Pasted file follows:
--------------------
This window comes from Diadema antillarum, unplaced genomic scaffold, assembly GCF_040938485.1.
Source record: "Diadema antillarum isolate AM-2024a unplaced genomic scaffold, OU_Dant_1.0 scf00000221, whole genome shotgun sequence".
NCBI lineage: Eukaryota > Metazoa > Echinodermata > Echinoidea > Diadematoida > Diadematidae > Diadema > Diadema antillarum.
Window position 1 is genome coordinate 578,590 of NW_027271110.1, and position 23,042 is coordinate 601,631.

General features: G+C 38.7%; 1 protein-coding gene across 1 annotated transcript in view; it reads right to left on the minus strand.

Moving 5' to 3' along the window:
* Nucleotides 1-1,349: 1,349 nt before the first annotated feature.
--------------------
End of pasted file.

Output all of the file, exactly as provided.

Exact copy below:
This window comes from Diadema antillarum, unplaced genomic scaffold, assembly GCF_040938485.1.
Source record: "Diadema antillarum isolate AM-2024a unplaced genomic scaffold, OU_Dant_1.0 scf00000221, whole genome shotgun sequence".
NCBI lineage: Eukaryota > Metazoa > Echinodermata > Echinoidea > Diadematoida > Diadematidae > Diadema > Diadema antillarum.
Window position 1 is genome coordinate 578,590 of NW_027271110.1, and position 23,042 is coordinate 601,631.

General features: G+C 38.7%; 1 protein-coding gene across 1 annotated transcript in view; it reads right to left on the minus strand.

Moving 5' to 3' along the window:
* Nucleotides 1-1,349: 1,349 nt before the first annotated feature.